An elderly woman died, and her husband was in a coma after they ate pufferfish.
The couple bought the fish from a trusted fishmonger in Malaysia without knowing it could be poisonous.
Pufferfish is only safe to eat if prepared in a special manner that removes the toxic parts.
An 83-year-old woman died, and her husband is in a coma after they ate pufferfish without knowing it contained deadly toxins.
Their daughter Ng Ai Lee said that her 84-year-old father purchased it from a fishmonger in Malaysia last Saturday, despite having never heard of the fish before, Malaysian newspaper The Star reported.
"My parents have been buying fish from the same fishmonger for many years, so my father did not think twice about it," she said.
"He would not have knowingly bought something so deadly to eat and put their lives in danger."
Her mother, Lim Siew Guan, began having difficulty breathing and was shivering after she fried and ate the fish for lunch, and her husband soon began exhibiting similar symptoms.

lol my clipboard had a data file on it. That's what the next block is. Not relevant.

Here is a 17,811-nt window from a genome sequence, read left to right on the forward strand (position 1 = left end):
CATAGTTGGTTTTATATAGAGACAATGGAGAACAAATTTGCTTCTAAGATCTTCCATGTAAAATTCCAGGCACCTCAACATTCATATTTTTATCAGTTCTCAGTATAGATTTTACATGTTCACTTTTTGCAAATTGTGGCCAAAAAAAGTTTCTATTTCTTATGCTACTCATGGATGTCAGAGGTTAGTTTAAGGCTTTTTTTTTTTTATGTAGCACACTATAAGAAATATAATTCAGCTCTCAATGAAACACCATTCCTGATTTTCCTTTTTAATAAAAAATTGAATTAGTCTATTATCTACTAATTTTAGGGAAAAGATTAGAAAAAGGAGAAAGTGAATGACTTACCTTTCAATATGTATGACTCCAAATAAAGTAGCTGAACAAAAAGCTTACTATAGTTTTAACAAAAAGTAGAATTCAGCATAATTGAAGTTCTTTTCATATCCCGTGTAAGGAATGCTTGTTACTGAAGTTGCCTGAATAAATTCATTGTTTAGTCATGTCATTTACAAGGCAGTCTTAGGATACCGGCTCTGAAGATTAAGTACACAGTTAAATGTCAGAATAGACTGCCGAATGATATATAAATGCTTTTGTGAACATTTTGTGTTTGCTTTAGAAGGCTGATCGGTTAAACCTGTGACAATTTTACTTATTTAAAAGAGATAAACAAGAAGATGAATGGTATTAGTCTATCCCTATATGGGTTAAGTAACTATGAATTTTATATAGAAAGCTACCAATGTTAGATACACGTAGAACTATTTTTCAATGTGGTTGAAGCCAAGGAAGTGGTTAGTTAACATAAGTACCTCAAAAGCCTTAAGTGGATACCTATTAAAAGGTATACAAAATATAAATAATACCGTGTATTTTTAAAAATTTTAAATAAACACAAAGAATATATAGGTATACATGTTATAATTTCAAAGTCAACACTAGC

Ng said that she and her brother rushed to their parents and were halfway through the journey when they received news that their mother had died.
Her cause of death was identified as food poisoning with neurological manifestation resulting in respiratory failure and irregular heart rate, possibly due to consuming the fish, The Star reported.
Ng said she was devastated and felt "indescribable" pain after her mother's shock death.
Her father is in a coma and continues to be treated in the intensive care unit at the hospital.
"I am prepared for the worst because the doctor told us that even if he is able to pull through the ordeal, he might not be the same anymore, due to his old age," Ng said.
Pufferfish can contain potent and deadly toxins tetrodotoxin and/or saxitoxin, which can cause severe illness and death, according to the Food and Drug Administration.
The agency says that the fish is only safe to eat if cleaned and prepared in a special manner that removes the toxic parts, as the toxins cannot be destroyed by cooking.
As a result, the agency recommends only buying the fish from a known safe source.
In Japan, only qualified chefs with knowledge of toxin removal are authorized to serve pufferfish, but there are no equivalent guidelines in Malaysia.
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